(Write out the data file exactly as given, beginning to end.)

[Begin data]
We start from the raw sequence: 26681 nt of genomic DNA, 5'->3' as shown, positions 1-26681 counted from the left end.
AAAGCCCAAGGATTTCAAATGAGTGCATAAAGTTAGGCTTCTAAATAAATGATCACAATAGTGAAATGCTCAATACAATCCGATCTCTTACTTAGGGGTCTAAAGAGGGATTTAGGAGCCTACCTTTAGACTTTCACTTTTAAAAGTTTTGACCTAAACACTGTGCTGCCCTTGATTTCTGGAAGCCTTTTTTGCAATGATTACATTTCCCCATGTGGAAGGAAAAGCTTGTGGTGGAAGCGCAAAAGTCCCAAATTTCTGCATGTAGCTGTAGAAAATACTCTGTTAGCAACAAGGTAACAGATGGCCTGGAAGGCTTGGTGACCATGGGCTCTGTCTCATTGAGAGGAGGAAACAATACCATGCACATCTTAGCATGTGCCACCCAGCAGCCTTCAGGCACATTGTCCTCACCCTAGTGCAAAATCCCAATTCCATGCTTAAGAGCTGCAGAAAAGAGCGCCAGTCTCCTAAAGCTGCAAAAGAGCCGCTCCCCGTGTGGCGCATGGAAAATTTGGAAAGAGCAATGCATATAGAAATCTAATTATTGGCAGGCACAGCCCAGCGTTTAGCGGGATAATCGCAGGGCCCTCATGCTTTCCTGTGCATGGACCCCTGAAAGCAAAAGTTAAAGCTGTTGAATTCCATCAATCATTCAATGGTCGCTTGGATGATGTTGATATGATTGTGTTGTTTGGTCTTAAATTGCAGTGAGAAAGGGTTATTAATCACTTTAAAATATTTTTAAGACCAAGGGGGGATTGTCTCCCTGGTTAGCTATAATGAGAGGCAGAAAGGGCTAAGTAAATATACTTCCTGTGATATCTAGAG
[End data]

We start from the raw sequence: 26681 nt of genomic DNA, 5'->3' as shown, positions 1-26681 counted from the left end.
AAAGCCCAAGGATTTCAAATGAGTGCATAAAGTTAGGCTTCTAAATAAATGATCACAATAGTGAAATGCTCAATACAATCCGATCTCTTACTTAGGGGTCTAAAGAGGGATTTAGGAGCCTACCTTTAGACTTTCACTTTTAAAAGTTTTGACCTAAACACTGTGCTGCCCTTGATTTCTGGAAGCCTTTTTTGCAATGATTACATTTCCCCATGTGGAAGGAAAAGCTTGTGGTGGAAGCGCAAAAGTCCCAAATTTCTGCATGTAGCTGTAGAAAATACTCTGTTAGCAACAAGGTAACAGATGGCCTGGAAGGCTTGGTGACCATGGGCTCTGTCTCATTGAGAGGAGGAAACAATACCATGCACATCTTAGCATGTGCCACCCAGCAGCCTTCAGGCACATTGTCCTCACCCTAGTGCAAAATCCCAATTCCATGCTTAAGAGCTGCAGAAAAGAGCGCCAGTCTCCTAAAGCTGCAAAAGAGCCGCTCCCCGTGTGGCGCATGGAAAATTTGGAAAGAGCAATGCATATAGAAATCTAATTATTGGCAGGCACAGCCCAGCGTTTAGCGGGATAATCGCAGGGCCCTCATGCTTTCCTGTGCATGGACCCCTGAAAGCAAAAGTTAAAGCTGTTGAATTCCATCAATCATTCAATGGTCGCTTGGATGATGTTGATATGATTGTGTTGTTTGGTCTTAAATTGCAGTGAGAAAGGGTTATTAATCACTTTAAAATATTTTTAAGACCAAGGGGGGATTGTCTCCCTGGTTAGCTATAATGAGAGGCAGAAAGGGCTAAGTAAATATACTTCCTGTGATATCTAGAG